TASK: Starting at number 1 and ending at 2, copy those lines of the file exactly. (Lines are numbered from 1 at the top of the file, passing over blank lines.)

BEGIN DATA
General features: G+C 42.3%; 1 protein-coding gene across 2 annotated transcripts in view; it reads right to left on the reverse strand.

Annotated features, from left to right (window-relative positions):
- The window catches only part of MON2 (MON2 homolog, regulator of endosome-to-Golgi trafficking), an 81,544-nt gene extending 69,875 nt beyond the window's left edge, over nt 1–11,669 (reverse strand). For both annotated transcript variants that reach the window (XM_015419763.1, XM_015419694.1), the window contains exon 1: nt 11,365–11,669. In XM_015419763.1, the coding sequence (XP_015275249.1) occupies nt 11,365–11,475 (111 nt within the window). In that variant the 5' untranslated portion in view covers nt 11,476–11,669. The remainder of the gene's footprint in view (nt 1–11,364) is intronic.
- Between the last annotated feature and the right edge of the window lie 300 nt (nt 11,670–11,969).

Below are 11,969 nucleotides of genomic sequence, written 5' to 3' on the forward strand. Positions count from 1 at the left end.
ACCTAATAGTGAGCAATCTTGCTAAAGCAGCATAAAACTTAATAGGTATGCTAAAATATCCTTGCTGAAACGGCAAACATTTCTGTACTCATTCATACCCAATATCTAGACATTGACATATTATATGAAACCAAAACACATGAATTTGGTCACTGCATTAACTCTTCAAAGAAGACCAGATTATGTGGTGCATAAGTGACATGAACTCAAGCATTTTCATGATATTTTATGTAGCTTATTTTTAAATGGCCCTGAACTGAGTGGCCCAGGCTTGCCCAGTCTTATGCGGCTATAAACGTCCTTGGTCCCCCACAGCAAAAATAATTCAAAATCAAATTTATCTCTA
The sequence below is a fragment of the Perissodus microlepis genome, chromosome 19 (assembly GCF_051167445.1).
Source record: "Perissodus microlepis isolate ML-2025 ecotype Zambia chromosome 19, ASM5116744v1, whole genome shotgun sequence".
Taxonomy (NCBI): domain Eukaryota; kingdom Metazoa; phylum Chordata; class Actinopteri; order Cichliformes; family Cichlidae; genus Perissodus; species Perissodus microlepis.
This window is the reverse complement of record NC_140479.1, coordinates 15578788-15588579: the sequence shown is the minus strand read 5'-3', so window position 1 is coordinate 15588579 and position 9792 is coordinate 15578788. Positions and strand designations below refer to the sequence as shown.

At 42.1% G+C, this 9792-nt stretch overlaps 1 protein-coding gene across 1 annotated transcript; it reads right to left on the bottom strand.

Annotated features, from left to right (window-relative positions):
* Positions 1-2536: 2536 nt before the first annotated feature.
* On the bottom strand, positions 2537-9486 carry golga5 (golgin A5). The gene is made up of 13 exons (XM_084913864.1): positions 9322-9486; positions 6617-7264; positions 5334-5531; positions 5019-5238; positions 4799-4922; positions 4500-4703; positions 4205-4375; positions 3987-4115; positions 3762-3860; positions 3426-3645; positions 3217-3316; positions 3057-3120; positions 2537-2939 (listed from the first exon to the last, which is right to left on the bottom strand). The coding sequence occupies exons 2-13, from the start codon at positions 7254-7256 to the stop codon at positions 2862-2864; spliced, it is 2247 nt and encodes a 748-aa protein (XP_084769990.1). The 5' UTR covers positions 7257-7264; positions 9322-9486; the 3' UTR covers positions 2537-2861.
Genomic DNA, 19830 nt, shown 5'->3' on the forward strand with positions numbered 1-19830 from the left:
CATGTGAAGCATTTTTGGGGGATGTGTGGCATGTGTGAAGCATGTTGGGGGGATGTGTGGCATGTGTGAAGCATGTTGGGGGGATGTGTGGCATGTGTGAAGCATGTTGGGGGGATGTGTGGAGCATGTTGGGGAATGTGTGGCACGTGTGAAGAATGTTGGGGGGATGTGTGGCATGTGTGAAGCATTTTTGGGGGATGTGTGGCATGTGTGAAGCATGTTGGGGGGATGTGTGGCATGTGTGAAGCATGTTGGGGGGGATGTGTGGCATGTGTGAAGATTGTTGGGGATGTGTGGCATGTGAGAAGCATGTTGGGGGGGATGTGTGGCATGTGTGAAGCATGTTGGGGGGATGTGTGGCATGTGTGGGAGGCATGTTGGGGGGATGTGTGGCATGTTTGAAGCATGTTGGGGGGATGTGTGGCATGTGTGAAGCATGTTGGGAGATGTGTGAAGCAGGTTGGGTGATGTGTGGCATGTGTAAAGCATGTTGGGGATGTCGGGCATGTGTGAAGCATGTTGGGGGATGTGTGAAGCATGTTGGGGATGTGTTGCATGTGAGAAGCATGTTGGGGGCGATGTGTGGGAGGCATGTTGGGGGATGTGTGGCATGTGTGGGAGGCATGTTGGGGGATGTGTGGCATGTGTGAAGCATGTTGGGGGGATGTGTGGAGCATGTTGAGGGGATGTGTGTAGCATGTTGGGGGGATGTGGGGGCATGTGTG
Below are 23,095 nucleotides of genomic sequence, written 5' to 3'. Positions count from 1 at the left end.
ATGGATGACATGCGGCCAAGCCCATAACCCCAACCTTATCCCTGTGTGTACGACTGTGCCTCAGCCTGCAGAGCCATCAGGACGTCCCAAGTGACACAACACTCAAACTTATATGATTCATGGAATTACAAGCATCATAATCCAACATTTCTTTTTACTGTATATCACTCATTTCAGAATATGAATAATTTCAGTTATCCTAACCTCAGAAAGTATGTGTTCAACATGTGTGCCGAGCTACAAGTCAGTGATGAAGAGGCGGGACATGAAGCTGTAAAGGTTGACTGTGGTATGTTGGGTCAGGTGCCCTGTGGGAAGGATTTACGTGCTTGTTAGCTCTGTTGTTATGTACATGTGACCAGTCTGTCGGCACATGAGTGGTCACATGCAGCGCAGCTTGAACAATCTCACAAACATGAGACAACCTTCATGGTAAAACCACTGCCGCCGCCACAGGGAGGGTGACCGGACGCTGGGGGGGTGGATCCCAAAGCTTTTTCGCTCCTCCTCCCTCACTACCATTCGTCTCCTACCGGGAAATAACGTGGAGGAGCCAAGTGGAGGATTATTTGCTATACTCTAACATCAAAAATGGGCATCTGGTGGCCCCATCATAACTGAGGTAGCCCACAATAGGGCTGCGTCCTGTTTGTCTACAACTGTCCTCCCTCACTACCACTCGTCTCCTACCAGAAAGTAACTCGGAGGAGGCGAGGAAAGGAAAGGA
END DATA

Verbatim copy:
General features: G+C 42.3%; 1 protein-coding gene across 2 annotated transcripts in view; it reads right to left on the reverse strand.

Annotated features, from left to right (window-relative positions):